US 5136820 A
A method for polishing optical connectors provides for polishing a connector ferrule on a napless nylon cloth having a four shaft satin weave, 70 denier, 90×120 count. An aqueous slurry of silicon dioxide particles is used when polishing takes place.
1. A method for polishing an optical connector comprising an optical waveguide housed in a ceramic ferrule comprises polishing the optical waveguide housed in a ceramic ferrule on a woven nylon cloth using an aqueous slurry of silicon dioxide particles wherein the ceramic ferrule is removed at a rate faster than the optical waveguide removal rate, so that the waveguide protrudes from the ferrule upon completion of the polishing.
2. The method of claim 1 using an aqueous slurry of silicon dioxide particles having an average diameter not exceeding 0.014 micrometers.
3. The method of claim 2 wherein the optical connector is polished using a pressure of thirty to sixty pounds per square inch.
4. The method of claim 1 wherein the nylon cloth is a four shaft satin weave, 70 denier, 90×120 count, napless cloth.
5. The method of claim 4 wherein the optical connector is polished using a pressure of thirty to sixty pounds per square inch.
6. The method of claim 4 using an aqueous slurry of silicon dioxide particles having an average diameter not exceeding 0.014 micrometers.
7. The method of claim 6, wherein the optical connector is polished using a pressure of thirty to sixty pounds per square inch.
8. The method of claim 1 wherein the optical connector is polished using a pressure of thirty to sixty pounds per square inch.
The invention is in the field of polishing optical connectors, particularly light waveguides housed in tubular ferrules.
Optical fiber connectors are essential to an optical fiber network. Any link loss budget for a network must consider anticipated losses at each junction between optical fibers.
Typically, light transmissions are propagated from one light waveguide through another by an end to end surface mating of two light waveguides. Very often, such end to end matings are facilitated by the use of tubular ferrules, such as ceramic ferrules, housing light waveguides therewithin. Various commercial connectors house these ferrules and bring ferrules into end to end relationship with each other. Misalignment of the ferrules increases signal loss to the system.
An issue which must be addressed in such connections is how to handle the distance between two ferrules in a connection. Damage can occur to the light waveguide interfaces if they are forced together too roughly. Another problem is transmission loss due to a gap between the ferrules. Such gaps cause problems not only due to light impulses escaping through the gap, but also due to the fact that the gap between the end faces being of a different type (such as air) than the medium within the light waveguides, such as glass.
Even if the ferrule end faces are perfectly aligned, the above "gap" problems can persist if end face polishing of the ferrules results in an undercutting of the light waveguide, or optical fiber, with respect to the ferrule end face. Since undercutting causes a small air gap to be maintained between the light waveguides even in the presence of a perfect ferrule fitting, end face polishing methods must consider this problem. Ferrule end faces may be polished either by hand or by polishing machines which have been on the market for several years. In either case, a liquid polishing agent containing particles is typically used on a polishing surface against which the ferrule and light waveguide end face is polished. It is known to use either diamond or silicon dioxide particles in these polishing agents. The use of diamond particles changes the surface index of refraction of the light waveguide end face, resulting in higher reflection values. The use of softer material such as silicon performs better in this respect, but typically the glass light waveguide end face in preference to the ferrule surface, causing the "undercutting" problems referred to above.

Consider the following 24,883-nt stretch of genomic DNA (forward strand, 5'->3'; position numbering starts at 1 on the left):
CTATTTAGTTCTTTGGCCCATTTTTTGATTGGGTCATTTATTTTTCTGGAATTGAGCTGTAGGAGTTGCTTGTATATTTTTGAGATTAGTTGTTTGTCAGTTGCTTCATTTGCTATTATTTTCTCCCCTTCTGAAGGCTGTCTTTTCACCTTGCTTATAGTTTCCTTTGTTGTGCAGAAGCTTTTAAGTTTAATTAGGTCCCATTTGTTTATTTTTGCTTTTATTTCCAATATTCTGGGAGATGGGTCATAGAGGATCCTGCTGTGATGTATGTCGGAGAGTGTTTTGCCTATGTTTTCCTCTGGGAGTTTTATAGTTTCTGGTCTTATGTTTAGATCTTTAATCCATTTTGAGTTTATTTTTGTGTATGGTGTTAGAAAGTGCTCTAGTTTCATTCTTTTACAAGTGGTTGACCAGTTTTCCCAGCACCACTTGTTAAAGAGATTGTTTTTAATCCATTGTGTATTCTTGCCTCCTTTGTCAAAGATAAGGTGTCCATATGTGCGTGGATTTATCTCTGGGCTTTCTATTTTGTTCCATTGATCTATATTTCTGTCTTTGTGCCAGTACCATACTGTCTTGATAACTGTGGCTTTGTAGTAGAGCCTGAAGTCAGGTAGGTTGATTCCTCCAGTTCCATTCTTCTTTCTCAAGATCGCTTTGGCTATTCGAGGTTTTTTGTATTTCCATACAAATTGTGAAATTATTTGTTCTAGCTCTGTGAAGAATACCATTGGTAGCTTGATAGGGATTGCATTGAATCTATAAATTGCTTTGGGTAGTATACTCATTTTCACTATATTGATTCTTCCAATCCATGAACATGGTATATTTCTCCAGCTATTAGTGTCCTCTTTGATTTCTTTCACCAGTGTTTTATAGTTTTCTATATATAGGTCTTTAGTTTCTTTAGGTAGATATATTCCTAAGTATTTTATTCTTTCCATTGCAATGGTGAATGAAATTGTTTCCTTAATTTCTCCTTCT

A connector can press a flexible polishing surface to form a cup shape which polishes away the edge of a ferrule, but the use of a flexible surface alone does not solve the undercutting problems.
Therefore, a need exists for a polishing process which can be used with modern machinery and allows the use of the softer silicon dioxide particles but which does not result in glass undercutting.
The improved method of the current invention, best practiced on modern polishing equipment, results in a protruding light waveguide end surface in polishing a light waveguide mounted in a ceramic ferrule. A woven nylon cloth is used as the polishing surface in conjunction with an aqueous slurry of silicon dioxide particles. A polishing pressure of 30 to 60 pounds per square inch is desirable.
The preferred polishing method is described with aid of the drawings, in which:
FIG. 1 is a diagrammatic elevation of a polishing machine which can be used to practice the invention; and,
FIG. 2 is a diagrammatic elevation of the polishing surface during practice of the invention.
Shown in FIG. 1 is polishing machine 7, which may by example be the machine described in U.S. Pat. No. 4,831,784. Machine 7 has rotatable arm 4 which holds the ferrule over polishing wheel 42. Wheel cover 3 protects wheel 42.
A more detailed view of actual polishing is shown in FIG. 2. Woven nylon cloth 30 is affixed to wheel 42. Cloth 30 is a four shaft satin weave, 70 denier, 9×120 count, napless cloth. An aqueous slurry of silicon dioxide particles 5 is applied to cloth 30. The silicon dioxide particles have an average diameter not exceeding 0.014 micrometers. Depending from arm 4 is metal holder 9, holding element 8, which is a light waveguide mounted in a ceramic ferrule. Machine 7 is set to apply a downward pressure on metal holder 9 of 30 to 60 pounds per square inch. Element 8 is polished until the desired finish is achieved.